The MAIN thing to be mindful of with this technique is that it sends potentially sensitive information via email. To help emphasize security, the code includes the following line to exclude any passwords from email alerts:

if ($key === 'pwd') continue; // do not send password via email!

This line ensures that passwords aren’t sent plain-text over the wire. Sending the other login and request information is fairly innocuous without the password. But either way, be aware of the security aspects of this technique. Very important.

Another note is that, by default email alerts are sent to the registered admin’s email address. To change this, you can adjust this line in the main function:

$email = get_bloginfo('admin_email');

So you can send alerts wherever is necessary, without having to change the admin email address.

Also note that you may want replace the current technique for getting the IP address with something more accurate. This tutorial at WP-Mix.com provides a more robust technique for getting the actual IP address.

Lastly, if you want to add more request details to the alert, like for Host Name, User Agent, and so forth, check out my post on WordPress 404 email alerts. There you can find numerous variables that may be included in the alert.

Email Alert Examples

To give you an example of what the email alerts look like, here are some examples showing what the message part of the notification looks like.

Something requests the WP Login Page directly:

COOKIE Vars

wordpress_test_cookie = WP Cookie check
PHPSESSID = suatqlpug7os3rnr0sqsmpc7c90

Request Info

IP Address: 123.123.123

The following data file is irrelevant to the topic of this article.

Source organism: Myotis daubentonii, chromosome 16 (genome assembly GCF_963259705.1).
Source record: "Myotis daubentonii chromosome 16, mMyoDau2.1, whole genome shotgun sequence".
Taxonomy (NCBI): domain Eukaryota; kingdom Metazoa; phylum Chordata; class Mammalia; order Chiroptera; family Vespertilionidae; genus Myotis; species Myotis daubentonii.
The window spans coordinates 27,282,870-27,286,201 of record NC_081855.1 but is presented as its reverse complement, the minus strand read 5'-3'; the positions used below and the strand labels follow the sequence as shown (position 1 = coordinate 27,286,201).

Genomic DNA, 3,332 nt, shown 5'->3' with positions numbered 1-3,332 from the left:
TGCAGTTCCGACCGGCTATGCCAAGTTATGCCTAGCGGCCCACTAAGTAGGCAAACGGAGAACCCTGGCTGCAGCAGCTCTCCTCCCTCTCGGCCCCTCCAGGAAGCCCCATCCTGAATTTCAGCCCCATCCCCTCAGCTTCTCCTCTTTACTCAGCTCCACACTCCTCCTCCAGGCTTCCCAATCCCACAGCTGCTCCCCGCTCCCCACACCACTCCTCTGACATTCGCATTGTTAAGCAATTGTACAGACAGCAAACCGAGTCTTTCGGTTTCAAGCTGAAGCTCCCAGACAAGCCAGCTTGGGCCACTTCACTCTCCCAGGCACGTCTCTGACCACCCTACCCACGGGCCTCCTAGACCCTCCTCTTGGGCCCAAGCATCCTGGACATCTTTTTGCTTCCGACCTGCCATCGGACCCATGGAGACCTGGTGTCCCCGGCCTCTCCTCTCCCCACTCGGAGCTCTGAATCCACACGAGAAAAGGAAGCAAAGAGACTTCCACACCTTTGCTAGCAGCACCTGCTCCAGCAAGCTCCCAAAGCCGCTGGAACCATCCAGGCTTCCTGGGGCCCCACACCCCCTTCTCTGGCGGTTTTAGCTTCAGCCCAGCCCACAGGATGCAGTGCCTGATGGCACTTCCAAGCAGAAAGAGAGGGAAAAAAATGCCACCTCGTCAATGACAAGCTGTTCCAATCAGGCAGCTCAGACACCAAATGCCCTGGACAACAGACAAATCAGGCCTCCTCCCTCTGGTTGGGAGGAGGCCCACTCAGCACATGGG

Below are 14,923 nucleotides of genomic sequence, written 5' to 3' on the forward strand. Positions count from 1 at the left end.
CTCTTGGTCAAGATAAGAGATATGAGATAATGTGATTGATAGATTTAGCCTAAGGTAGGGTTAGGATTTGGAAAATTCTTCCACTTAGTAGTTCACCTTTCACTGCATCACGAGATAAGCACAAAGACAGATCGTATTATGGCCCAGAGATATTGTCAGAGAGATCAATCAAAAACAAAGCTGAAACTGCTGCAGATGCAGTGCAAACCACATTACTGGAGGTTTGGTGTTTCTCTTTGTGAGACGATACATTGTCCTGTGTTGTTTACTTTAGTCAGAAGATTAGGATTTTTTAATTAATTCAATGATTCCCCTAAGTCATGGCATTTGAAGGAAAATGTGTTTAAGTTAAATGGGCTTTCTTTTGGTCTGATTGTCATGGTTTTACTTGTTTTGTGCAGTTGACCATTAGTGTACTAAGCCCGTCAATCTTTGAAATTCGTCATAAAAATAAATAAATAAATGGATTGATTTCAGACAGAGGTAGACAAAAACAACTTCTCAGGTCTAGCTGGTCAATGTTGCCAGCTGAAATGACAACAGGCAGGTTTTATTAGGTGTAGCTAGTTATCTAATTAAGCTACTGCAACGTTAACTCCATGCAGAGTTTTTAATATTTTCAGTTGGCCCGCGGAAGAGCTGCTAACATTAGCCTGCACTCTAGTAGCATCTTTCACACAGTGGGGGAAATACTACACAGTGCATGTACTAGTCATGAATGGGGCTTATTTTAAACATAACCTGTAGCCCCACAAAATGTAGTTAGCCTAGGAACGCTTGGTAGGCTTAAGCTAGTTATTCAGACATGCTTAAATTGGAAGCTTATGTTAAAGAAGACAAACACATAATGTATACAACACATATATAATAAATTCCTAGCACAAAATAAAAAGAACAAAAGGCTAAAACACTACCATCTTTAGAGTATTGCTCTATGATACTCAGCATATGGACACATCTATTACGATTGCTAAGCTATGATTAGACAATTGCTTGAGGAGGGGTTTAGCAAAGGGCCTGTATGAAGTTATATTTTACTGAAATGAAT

Someone logs into WordPress successfully:

POST Vars

log = Example User
wp-submit = Log In
redirect_to = https://example.com/wp-admin/
testcookie = 1

COOKIE Vars

wordpress_test_cookie = WP Cookie check
PHPSESSID = suatqlpug7os3rnr0sqsmpc7c90

Request Info

IP Address: 123.123.123
Referrer: https://example.com/wp-login.php

Someone logs out of WordPress:

GET Vars

action = logout
_wpnonce = 397fdfe4e6

COOKIE Vars

wordpress_test_cookie = WP Cookie check
wordpress_logged_in_051cf9e2e7f51c2e47c7d96c25231b5b = Example User|1536130369|xZjNcs8ik...
wp-settings-1 = editor=html&libraryContent=browse&post_dfw=off&hidetb=1&editor_expand=off&ed_size=206&unfold=1&mfold=o&urlbutton=none&imgsize=full&posts_list_mode=list
wp-settings-time-1 = 1536130369
PHPSESSID = suatqlpug7os3rnr0sqsmpc7c90

Request Info

IP Address: 123.123.123
Referrer: https://example.com/wp-admin/

Note that alerts for failed login requests, password changes, etc., will look similar to the above examples, only some of the information will be slightly different, depending on your setup, etc.

That’s all for now, I hope it helps! Happy Login Monitoring :)

Jeff Starr
About the Author Jeff Starr = Web Developer. Security Specialist. WordPress Buff.